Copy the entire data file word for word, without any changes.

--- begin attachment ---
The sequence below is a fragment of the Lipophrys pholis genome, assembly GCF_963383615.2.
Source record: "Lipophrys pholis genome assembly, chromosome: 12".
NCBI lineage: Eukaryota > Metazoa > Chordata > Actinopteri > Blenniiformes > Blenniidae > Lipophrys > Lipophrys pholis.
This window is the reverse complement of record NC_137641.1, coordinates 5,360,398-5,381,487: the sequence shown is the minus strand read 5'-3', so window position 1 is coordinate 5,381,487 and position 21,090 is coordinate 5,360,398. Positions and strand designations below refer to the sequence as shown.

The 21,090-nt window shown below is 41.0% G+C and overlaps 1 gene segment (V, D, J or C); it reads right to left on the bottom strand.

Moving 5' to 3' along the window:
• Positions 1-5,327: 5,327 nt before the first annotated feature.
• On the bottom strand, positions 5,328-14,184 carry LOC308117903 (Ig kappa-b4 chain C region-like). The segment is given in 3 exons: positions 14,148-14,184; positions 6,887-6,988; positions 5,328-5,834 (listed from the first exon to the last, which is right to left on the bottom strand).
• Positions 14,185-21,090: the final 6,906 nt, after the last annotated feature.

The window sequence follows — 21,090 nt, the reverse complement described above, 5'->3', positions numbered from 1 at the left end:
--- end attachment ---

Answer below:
The sequence below is a fragment of the Lipophrys pholis genome, assembly GCF_963383615.2.
Source record: "Lipophrys pholis genome assembly, chromosome: 12".
NCBI lineage: Eukaryota > Metazoa > Chordata > Actinopteri > Blenniiformes > Blenniidae > Lipophrys > Lipophrys pholis.
This window is the reverse complement of record NC_137641.1, coordinates 5,360,398-5,381,487: the sequence shown is the minus strand read 5'-3', so window position 1 is coordinate 5,381,487 and position 21,090 is coordinate 5,360,398. Positions and strand designations below refer to the sequence as shown.

The 21,090-nt window shown below is 41.0% G+C and overlaps 1 gene segment (V, D, J or C); it reads right to left on the bottom strand.

Moving 5' to 3' along the window:
• Positions 1-5,327: 5,327 nt before the first annotated feature.
• On the bottom strand, positions 5,328-14,184 carry LOC308117903 (Ig kappa-b4 chain C region-like). The segment is given in 3 exons: positions 14,148-14,184; positions 6,887-6,988; positions 5,328-5,834 (listed from the first exon to the last, which is right to left on the bottom strand).
• Positions 14,185-21,090: the final 6,906 nt, after the last annotated feature.

The window sequence follows — 21,090 nt, the reverse complement described above, 5'->3', positions numbered from 1 at the left end: